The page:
Get on board with us

  • Facebook
  • Instagram
Controlling the Movements of a Cargo Ship as a Helmswoman


Controlling the Movements of a Cargo Ship as a Helmswoman

The maritime industry is synonymous with opportunities.

Catheryne, who usually works as a sailor, has witnessed it on numerous occasions; one of which led her to become a Helmswoman on a cargo ship navigating the Great Lakes for a month.

Discover her daily life and her inspiring story.

I often ask myself why I entered the merchant navy. The passion for the sea, I discovered it a few years ago on a sailboat, so it has nothing to do with the huge cargo ship I’m on now.

However, I understood over time that the essence of navigating was more powerful than the shell that allowed me. So when I got the opportunity to apply as a Helmswoman on a CSL cargo ship, I jumped on it.

You should know that I originally worked as a Deckhand, a position that allowed me to come back home every night. It was comforting, but I was missing some adventure. One of the benefits of the maritime world is that you can sail from one opportunity to another, as you need. Because in this industry, nothing is monotonous.

So here I am, on a cargo ship for 3 weeks already. It’s 10:00 a.m., I have to get up. Here, we work in shifts, mine being from noon to 4:00 p.m., then from midnight to 4:00 a.m. I feel well rested, especially since I sleep better after my night shift.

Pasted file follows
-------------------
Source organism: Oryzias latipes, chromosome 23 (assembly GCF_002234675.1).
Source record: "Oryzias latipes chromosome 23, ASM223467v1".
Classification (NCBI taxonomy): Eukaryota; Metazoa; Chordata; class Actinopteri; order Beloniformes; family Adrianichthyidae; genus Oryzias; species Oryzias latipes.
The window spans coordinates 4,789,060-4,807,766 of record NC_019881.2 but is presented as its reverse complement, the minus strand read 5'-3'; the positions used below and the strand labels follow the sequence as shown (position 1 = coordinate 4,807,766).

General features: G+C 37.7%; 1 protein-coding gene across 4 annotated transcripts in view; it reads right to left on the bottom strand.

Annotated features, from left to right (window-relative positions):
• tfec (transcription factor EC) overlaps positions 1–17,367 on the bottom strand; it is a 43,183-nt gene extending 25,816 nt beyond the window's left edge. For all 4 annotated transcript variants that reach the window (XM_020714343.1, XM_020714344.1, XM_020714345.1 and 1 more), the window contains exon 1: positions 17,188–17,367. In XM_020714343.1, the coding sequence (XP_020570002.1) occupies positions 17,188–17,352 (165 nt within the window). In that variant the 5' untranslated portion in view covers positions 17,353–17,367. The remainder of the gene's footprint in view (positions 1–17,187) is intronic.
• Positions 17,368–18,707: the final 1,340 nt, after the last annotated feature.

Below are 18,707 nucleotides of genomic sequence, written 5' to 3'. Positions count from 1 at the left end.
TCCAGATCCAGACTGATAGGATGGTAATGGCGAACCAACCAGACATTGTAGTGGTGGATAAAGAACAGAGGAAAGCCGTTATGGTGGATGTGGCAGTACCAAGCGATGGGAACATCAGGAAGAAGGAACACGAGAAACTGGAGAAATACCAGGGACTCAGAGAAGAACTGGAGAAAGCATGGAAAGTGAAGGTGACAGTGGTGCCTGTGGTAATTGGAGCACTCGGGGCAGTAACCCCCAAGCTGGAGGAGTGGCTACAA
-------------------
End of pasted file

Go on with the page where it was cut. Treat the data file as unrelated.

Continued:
I stretch and head to the ship’s dining room for lunch. It’s already 11:45 a.m., I go up to the wheelhouse to start my shift. Before he leaves, the Helmsman on duty briefs me on where we are according to the trajectory, adding useful details. It’s now his turn to rest.

Every shift is different and depends on traffic, the time of day and the waters we’re on. This time around, I have the chance to navigate calm waters, where it’s wide enough and don’t cross many ships. In these conditions, the crew on duty is less in demand. I must follow instructions from the Officer in charge and keep an eye on the autopilot which takes over when I’m not at the wheel. It also allows me to take part in the cleaning of the wheelhouse, a task we share between Helmsmen.

Last night was different. When the routes are narrower and you pass ships, you need to be focused at all times. It was my case. With my eyes locked on the horizon, I steered the ship without leaving the wheel to make sure that we’re following our course. Mission accomplished! It helped me sleep afterwards because it takes a lot of energy.

Life on the ship is quiet. For those wondering, most of the crew spend their time reading, watching movies or TV series. And yes, we have wifi! The mood varies a lot from a ship to another, but like everywhere else, smaller teams form stronger bonds at sea.

When I look into the distance, at the wheel, I feel in my place. When you navigate with your heart and listen to your ship, whether a sailboat or cargo ship, it answers you. If you can understand your ship, feel its movements, its reactions to the elements, there’s a feeling of respect that sets in. Mutual respect.

So I let myself be guided to our destination, which we’ll reach in a week. It will feel good, for some time, until my craving for adventure comes back… and it always does!

Cooking Away from the Mainland

Next article

Cooking Away from the Mainland

Read article
Cooking Away from the Mainland